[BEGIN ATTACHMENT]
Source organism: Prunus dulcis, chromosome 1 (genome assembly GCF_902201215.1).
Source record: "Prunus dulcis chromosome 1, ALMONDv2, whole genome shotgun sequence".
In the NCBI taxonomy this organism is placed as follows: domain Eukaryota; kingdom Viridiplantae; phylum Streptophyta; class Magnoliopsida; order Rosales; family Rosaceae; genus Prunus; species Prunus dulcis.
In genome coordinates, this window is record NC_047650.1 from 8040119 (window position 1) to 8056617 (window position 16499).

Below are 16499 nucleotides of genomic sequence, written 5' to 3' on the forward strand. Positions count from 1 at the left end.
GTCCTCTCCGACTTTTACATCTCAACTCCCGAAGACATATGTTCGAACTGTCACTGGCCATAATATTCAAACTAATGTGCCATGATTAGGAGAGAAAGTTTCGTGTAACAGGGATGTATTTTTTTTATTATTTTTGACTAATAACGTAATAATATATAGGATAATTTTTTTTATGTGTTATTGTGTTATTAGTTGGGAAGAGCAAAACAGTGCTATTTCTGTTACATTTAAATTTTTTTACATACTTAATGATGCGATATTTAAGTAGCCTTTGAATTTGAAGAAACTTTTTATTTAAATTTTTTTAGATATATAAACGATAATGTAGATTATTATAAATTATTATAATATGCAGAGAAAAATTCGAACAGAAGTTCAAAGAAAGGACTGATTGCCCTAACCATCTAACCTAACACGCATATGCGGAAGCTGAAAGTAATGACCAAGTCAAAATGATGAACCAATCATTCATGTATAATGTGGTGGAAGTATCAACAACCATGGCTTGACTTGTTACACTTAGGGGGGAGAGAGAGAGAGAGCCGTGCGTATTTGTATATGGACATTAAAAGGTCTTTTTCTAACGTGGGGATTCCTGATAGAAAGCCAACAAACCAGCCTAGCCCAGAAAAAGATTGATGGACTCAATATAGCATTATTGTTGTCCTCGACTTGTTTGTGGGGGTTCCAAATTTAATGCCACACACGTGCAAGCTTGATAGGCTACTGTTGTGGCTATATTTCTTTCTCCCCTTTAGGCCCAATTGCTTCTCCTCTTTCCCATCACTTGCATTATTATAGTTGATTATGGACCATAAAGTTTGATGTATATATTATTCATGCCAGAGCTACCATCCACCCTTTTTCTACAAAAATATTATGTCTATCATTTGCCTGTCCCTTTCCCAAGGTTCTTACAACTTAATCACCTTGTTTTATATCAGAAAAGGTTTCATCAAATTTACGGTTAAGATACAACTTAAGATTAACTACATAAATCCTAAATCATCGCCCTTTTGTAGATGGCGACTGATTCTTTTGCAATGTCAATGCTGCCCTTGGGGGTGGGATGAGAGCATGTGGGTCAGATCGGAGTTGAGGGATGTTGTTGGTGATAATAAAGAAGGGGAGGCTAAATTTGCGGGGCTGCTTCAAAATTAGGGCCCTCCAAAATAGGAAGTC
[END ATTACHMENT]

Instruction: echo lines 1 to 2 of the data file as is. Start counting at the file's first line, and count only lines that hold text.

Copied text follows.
Source organism: Prunus dulcis, chromosome 1 (genome assembly GCF_902201215.1).
Source record: "Prunus dulcis chromosome 1, ALMONDv2, whole genome shotgun sequence".